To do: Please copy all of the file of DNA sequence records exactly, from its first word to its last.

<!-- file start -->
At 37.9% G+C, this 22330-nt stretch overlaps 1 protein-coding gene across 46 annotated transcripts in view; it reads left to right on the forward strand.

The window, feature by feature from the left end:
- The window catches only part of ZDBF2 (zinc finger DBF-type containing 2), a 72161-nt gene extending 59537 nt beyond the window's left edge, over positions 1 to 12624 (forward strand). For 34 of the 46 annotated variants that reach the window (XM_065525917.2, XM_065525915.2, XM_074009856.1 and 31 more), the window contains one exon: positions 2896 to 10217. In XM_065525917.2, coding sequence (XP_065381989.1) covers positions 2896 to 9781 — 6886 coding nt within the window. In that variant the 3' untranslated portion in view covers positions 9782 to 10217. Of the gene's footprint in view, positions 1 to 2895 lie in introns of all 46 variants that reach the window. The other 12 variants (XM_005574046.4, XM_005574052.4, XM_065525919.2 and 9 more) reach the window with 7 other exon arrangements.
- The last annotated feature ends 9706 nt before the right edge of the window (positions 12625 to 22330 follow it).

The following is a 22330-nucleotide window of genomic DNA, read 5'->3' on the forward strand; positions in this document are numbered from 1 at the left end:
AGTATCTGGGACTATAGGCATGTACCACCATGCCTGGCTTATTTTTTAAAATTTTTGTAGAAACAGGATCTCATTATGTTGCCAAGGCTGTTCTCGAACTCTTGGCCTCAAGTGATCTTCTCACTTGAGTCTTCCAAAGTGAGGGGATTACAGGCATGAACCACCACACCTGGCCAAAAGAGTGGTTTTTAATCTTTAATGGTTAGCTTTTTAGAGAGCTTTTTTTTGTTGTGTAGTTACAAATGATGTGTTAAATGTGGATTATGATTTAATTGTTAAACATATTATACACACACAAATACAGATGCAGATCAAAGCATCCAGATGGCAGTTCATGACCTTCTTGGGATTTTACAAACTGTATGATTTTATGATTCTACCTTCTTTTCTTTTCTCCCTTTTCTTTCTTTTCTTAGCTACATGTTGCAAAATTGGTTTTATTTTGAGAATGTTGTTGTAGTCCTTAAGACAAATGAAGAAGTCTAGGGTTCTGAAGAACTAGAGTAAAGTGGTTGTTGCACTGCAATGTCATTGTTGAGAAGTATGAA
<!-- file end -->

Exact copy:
At 37.9% G+C, this 22330-nt stretch overlaps 1 protein-coding gene across 46 annotated transcripts in view; it reads left to right on the forward strand.

The window, feature by feature from the left end:
- The window catches only part of ZDBF2 (zinc finger DBF-type containing 2), a 72161-nt gene extending 59537 nt beyond the window's left edge, over positions 1 to 12624 (forward strand). For 34 of the 46 annotated variants that reach the window (XM_065525917.2, XM_065525915.2, XM_074009856.1 and 31 more), the window contains one exon: positions 2896 to 10217. In XM_065525917.2, coding sequence (XP_065381989.1) covers positions 2896 to 9781 — 6886 coding nt within the window. In that variant the 3' untranslated portion in view covers positions 9782 to 10217. Of the gene's footprint in view, positions 1 to 2895 lie in introns of all 46 variants that reach the window. The other 12 variants (XM_005574046.4, XM_005574052.4, XM_065525919.2 and 9 more) reach the window with 7 other exon arrangements.
- The last annotated feature ends 9706 nt before the right edge of the window (positions 12625 to 22330 follow it).

The following is a 22330-nucleotide window of genomic DNA, read 5'->3' on the forward strand; positions in this document are numbered from 1 at the left end:
AGTATCTGGGACTATAGGCATGTACCACCATGCCTGGCTTATTTTTTAAAATTTTTGTAGAAACAGGATCTCATTATGTTGCCAAGGCTGTTCTCGAACTCTTGGCCTCAAGTGATCTTCTCACTTGAGTCTTCCAAAGTGAGGGGATTACAGGCATGAACCACCACACCTGGCCAAAAGAGTGGTTTTTAATCTTTAATGGTTAGCTTTTTAGAGAGCTTTTTTTTGTTGTGTAGTTACAAATGATGTGTTAAATGTGGATTATGATTTAATTGTTAAACATATTATACACACACAAATACAGATGCAGATCAAAGCATCCAGATGGCAGTTCATGACCTTCTTGGGATTTTACAAACTGTATGATTTTATGATTCTACCTTCTTTTCTTTTCTCCCTTTTCTTTCTTTTCTTAGCTACATGTTGCAAAATTGGTTTTATTTTGAGAATGTTGTTGTAGTCCTTAAGACAAATGAAGAAGTCTAGGGTTCTGAAGAACTAGAGTAAAGTGGTTGTTGCACTGCAATGTCATTGTTGAGAAGTATGAA